Prior to December 2019, if you inherited an IRA from someone who was not your spouse, you were able to take distributions from the inherited account based on your life expectancy and not the original owner’s, a strategy commonly known as a Stretch IRA. The benefit of using a Stretch IRA was that the beneficiary could stretch the taxable distributions over their lifetime, which potentially meant a lower tax bill. The rules were the same for a Roth IRA; even though the original Roth IRA owners did not have required minimum distributions, their heirs were required to withdraw the funds according to their life expectancy.
Under current tax law, the inheritance of an IRA is tax-free, but you are still required to take distributions from the account that may be taxable. When you inherit an IRA, you are free to withdraw as much of the account as you want at any time without penalty.
Stretch IRA rules changed with the passage of the SECURE Act in December 2019, however. The SECURE Act mandates that an IRA inherited from someone who is not your spouse must be depleted by Dec. 31 after the 10th anniversary of the owner’s death. For example: If you inherit an IRA this year, you will have to distribute the balance of the account by Dec. 31, 2032.
Spousal IRA beneficiaries have different rules and more options to consider when taking their required minimum distributions. As the chart below indicates, there are exceptions to the 10-year rule, such as a surviving spouse, a disabled or chronically ill person, a minor or a person who is not more than 10 years younger than the IRA account owner. These beneficiaries are not obligated to empty the IRA within 10 years but still must take their distributions. If you fall into the eligible designated beneficiary category, the inherited IRA can be taken over the life of the beneficiary (except in the case of minors). If you are a non-eligible designated beneficiary, such as someone who inherits an IRA from a parent, the 10-year rule applies.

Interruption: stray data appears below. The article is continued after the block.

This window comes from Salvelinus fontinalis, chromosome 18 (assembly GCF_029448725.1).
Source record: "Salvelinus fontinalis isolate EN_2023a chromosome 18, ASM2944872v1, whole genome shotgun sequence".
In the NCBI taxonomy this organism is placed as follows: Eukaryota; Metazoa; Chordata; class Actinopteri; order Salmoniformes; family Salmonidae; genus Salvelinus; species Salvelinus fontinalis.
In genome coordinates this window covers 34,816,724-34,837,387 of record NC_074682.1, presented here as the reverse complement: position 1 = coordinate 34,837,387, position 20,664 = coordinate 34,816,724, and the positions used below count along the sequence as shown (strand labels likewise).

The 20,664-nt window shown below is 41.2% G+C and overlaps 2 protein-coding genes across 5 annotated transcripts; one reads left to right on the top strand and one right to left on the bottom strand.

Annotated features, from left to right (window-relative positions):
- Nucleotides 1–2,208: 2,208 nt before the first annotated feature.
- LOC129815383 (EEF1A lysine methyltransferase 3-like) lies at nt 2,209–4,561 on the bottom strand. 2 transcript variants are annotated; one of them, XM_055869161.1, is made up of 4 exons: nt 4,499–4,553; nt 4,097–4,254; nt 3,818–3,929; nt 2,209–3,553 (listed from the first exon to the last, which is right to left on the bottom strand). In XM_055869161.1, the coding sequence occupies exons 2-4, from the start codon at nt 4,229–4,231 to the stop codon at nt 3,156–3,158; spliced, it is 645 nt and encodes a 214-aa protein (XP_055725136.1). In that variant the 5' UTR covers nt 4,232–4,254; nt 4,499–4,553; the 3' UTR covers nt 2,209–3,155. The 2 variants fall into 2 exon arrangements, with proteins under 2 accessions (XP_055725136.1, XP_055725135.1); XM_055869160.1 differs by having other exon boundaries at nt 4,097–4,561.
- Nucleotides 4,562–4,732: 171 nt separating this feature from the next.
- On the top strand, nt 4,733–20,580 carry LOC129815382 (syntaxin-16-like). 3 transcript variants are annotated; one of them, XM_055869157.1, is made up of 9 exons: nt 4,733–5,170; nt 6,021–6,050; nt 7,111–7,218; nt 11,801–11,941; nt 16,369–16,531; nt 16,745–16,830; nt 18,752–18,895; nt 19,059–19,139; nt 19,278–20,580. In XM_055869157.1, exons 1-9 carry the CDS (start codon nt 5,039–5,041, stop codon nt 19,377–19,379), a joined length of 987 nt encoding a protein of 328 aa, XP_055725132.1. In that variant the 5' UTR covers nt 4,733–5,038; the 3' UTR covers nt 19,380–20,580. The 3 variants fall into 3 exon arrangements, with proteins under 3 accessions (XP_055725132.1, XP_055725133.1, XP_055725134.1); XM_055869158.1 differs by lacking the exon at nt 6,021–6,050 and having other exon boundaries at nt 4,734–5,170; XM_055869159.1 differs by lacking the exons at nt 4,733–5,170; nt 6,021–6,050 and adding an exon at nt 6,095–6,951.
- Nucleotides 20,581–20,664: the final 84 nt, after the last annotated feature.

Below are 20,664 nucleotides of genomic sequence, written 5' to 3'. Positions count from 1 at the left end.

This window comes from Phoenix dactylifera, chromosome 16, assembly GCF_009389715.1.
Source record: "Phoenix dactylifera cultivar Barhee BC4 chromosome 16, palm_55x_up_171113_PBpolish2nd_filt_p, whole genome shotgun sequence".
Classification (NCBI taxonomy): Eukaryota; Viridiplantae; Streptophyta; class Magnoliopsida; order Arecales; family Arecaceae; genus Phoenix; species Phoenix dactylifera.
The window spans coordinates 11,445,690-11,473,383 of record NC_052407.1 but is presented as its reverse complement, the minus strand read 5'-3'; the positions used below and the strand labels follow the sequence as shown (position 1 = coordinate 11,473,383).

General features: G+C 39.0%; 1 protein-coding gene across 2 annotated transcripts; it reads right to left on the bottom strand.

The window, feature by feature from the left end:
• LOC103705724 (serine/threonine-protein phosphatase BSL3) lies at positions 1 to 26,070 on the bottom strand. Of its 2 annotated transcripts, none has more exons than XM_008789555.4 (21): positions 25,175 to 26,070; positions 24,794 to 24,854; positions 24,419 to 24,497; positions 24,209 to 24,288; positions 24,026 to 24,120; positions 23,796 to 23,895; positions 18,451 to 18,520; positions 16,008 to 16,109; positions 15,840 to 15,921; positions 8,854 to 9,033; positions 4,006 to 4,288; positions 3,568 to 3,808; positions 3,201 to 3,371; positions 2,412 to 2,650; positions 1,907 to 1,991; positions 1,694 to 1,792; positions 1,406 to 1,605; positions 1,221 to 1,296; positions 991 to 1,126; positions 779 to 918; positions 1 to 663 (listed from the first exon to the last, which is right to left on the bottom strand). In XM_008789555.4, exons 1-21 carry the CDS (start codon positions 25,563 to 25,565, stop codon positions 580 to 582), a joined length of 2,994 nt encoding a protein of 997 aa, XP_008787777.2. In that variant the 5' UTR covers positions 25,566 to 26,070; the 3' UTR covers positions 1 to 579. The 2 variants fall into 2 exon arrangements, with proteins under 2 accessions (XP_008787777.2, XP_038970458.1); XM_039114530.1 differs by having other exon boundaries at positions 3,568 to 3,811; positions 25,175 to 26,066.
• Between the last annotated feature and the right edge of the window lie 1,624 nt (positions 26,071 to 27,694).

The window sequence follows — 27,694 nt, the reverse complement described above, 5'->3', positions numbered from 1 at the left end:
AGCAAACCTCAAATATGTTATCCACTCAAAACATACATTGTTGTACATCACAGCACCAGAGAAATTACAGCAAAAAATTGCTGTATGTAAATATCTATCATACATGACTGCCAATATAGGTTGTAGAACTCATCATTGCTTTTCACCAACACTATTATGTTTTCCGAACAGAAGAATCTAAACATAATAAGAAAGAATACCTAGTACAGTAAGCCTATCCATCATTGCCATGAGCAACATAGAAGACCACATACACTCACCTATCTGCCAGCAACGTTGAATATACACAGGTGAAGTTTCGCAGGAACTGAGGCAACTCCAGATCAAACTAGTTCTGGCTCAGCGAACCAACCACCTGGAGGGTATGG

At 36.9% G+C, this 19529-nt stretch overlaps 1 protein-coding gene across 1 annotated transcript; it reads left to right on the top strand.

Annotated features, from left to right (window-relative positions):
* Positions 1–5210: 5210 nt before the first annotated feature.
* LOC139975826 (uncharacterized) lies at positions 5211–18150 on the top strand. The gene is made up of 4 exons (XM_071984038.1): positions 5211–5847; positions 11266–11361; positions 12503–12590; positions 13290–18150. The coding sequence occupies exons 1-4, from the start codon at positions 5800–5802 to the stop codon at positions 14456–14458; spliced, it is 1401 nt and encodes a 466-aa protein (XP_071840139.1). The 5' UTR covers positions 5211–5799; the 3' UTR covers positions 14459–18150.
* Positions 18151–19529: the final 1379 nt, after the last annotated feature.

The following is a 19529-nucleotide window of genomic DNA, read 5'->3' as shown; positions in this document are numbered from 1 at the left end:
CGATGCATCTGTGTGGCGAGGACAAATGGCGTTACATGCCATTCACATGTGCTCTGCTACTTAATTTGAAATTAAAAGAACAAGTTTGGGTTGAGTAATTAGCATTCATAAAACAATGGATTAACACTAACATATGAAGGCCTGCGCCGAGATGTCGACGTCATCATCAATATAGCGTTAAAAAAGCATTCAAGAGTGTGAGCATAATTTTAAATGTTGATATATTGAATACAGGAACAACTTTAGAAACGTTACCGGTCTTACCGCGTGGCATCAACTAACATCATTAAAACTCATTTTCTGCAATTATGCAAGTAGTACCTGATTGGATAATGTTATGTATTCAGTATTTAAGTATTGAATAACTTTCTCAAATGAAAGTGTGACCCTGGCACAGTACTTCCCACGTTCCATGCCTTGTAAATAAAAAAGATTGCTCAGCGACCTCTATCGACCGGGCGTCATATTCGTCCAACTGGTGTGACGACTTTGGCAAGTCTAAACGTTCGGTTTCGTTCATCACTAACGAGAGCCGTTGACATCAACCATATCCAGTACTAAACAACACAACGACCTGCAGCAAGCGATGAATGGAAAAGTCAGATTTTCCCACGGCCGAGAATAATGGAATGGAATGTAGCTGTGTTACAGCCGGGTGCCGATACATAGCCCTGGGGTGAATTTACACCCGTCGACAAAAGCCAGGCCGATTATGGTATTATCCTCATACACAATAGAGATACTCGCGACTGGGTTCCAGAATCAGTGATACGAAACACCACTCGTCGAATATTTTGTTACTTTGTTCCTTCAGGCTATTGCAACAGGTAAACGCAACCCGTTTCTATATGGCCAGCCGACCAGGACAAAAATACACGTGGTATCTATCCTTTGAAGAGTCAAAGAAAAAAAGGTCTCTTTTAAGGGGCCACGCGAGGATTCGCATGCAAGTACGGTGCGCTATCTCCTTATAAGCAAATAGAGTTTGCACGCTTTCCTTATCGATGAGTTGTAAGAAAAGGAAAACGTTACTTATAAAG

What does this mean for me?
If you inherit an IRA and are a non-eligible beneficiary, planning for taxes and how you take distributions becomes more important. Under current law, you have 10 years to deplete the entire value of the IRA. However, if you wait until the 10th year to take the entire distribution and the IRA has experienced significant growth, you may be in the highest tax bracket, having to pay almost 40% in taxes for that one year. If you take distributions over the 10 years, you may incur less tax on an annual basis, and the potential growth of the IRA may be minimized as well. As we have previously written, another way to potentially reduce taxes is to transfer up to $100,000 from an IRA directly to a qualified charity if you are 70 ½ or older.
The IRS has proposed new regulations to the SECURE Act which have yet to be approved. The proposed changes state that if you inherit a traditional IRA from someone who has already passed their required beginning date and had been taking mandatory distributions, you cannot wait until the 10th year to withdraw the money. Instead, under the proposal, you would be required take annual distributions in the first nine years and the balance in the 10th. A tax liability would occur each year from the required distribution.
The SECURE Act has brought Roth conversions into the conversation for those who want to help their heirs avoid a large tax bill. Roth conversions transfer the tax liability to the older generation, because taxes are paid when the conversion is done. If the conversion is done early in retirement, when income is low, the tax bracket may be lower and thus, lower taxes would be paid on the Roth conversion. Then the money can grow tax-free inside the Roth IRA and when the owner passes away, the money can continue to grow tax-free for an additional 10 years.